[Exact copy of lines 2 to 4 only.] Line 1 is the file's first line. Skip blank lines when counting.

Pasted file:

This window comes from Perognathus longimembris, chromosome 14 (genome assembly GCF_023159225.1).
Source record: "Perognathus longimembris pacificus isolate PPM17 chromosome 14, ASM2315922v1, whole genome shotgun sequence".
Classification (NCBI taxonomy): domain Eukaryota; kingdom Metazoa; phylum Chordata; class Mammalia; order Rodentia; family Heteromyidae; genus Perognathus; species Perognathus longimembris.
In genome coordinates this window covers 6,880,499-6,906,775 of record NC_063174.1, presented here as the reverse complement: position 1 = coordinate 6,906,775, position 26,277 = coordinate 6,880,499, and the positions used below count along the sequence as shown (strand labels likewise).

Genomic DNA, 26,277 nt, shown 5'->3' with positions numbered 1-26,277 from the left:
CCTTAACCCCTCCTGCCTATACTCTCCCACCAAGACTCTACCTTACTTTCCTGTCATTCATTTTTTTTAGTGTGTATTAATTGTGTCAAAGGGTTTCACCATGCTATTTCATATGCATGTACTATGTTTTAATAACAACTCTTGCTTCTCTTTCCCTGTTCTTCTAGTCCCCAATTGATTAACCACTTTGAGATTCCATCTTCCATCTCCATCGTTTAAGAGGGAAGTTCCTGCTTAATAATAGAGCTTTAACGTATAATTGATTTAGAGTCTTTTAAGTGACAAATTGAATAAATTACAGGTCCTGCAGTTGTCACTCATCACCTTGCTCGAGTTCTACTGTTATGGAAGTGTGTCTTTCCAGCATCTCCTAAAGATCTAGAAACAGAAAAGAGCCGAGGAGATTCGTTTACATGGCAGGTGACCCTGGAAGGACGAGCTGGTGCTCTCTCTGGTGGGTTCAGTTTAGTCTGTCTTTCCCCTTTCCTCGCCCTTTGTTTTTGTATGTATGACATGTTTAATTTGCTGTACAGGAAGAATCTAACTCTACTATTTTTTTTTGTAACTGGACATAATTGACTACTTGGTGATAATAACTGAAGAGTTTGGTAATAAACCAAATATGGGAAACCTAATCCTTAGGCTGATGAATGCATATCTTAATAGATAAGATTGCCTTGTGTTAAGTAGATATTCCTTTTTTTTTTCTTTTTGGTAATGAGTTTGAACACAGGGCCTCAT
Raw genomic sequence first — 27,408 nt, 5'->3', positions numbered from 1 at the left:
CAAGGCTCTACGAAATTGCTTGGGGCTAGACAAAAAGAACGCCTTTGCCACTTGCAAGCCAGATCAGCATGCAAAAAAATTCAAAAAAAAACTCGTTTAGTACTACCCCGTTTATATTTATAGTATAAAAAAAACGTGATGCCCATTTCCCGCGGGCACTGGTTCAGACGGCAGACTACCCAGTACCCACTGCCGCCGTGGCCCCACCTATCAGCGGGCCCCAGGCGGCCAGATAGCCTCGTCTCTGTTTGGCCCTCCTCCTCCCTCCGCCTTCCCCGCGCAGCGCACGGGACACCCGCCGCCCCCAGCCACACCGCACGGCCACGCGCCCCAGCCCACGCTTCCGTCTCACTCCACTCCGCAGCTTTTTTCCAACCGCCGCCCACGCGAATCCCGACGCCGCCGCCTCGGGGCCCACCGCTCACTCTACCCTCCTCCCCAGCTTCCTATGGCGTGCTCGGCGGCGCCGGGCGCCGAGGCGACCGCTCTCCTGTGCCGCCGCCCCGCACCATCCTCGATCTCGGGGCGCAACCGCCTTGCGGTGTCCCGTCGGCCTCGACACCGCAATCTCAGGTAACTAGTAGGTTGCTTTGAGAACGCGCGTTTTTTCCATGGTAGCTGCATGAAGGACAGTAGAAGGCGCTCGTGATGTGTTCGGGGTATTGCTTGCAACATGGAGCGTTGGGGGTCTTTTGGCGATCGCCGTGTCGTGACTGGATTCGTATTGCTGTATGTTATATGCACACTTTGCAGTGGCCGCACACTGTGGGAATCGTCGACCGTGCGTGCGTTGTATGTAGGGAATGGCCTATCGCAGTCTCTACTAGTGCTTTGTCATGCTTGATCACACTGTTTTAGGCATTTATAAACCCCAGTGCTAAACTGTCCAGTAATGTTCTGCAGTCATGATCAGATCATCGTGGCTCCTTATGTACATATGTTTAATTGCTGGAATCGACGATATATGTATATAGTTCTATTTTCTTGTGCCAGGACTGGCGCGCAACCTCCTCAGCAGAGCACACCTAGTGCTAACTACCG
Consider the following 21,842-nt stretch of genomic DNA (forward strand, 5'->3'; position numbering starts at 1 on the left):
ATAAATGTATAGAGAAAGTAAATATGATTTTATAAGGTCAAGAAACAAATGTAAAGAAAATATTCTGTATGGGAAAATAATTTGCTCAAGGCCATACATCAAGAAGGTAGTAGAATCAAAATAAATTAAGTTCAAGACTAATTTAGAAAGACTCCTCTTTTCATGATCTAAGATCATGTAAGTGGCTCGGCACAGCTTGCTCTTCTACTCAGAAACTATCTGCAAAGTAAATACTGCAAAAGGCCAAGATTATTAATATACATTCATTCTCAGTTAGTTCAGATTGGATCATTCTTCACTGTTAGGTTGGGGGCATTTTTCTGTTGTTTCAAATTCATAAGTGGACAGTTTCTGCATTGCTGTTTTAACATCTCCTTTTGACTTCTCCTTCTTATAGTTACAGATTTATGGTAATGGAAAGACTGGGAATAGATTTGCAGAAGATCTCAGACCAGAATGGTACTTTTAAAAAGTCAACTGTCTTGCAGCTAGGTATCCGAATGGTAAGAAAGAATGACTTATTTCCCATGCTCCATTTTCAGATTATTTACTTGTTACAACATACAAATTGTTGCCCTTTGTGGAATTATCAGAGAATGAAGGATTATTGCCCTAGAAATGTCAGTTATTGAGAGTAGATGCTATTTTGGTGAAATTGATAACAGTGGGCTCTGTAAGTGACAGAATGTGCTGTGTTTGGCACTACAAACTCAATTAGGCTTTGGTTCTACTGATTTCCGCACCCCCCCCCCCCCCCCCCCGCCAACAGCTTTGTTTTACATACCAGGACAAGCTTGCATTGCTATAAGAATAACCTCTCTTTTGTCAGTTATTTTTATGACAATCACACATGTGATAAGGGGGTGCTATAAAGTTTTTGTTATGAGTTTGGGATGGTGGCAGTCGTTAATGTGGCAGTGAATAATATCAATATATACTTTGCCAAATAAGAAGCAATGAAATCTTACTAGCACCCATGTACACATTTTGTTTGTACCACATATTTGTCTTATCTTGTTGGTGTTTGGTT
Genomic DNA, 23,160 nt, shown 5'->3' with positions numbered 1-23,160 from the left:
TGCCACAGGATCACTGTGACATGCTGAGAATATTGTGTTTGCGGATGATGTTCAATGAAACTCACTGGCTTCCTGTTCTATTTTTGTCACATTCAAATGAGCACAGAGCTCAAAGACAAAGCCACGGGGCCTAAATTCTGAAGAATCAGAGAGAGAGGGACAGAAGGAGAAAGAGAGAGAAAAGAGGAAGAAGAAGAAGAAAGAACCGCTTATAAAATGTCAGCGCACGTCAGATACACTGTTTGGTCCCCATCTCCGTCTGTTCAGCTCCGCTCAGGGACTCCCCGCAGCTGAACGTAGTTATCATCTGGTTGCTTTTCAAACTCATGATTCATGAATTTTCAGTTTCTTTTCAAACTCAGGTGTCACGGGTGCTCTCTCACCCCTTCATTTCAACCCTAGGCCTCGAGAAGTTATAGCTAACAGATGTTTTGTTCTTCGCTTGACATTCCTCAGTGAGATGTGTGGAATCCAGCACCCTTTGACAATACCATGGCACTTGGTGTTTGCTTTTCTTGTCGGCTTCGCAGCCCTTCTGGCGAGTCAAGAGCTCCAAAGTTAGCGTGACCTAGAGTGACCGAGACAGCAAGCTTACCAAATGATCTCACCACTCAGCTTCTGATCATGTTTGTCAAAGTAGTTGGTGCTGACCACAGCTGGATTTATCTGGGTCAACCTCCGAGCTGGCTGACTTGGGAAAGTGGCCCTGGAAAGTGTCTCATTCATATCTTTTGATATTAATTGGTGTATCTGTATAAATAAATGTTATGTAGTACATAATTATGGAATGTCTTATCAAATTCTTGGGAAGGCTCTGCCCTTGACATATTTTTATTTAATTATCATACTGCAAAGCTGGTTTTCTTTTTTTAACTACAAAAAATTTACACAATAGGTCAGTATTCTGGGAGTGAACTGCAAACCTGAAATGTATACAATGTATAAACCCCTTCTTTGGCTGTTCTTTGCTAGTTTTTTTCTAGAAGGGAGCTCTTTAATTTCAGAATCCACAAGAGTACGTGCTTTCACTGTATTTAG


Source record: "Perognathus longimembris pacificus isolate PPM17 chromosome 14, ASM2315922v1, whole genome shotgun sequence".
Classification (NCBI taxonomy): domain Eukaryota; kingdom Metazoa; phylum Chordata; class Mammalia; order Rodentia; family Heteromyidae; genus Perognathus; species Perognathus longimembris.
In genome coordinates this window covers 6,880,499-6,906,775 of record NC_063174.1, presented here as the reverse complement: position 1 = coordinate 6,906,775, position 26,277 = coordinate 6,880,499, and the positions used below count along the sequence as shown (strand labels likewise).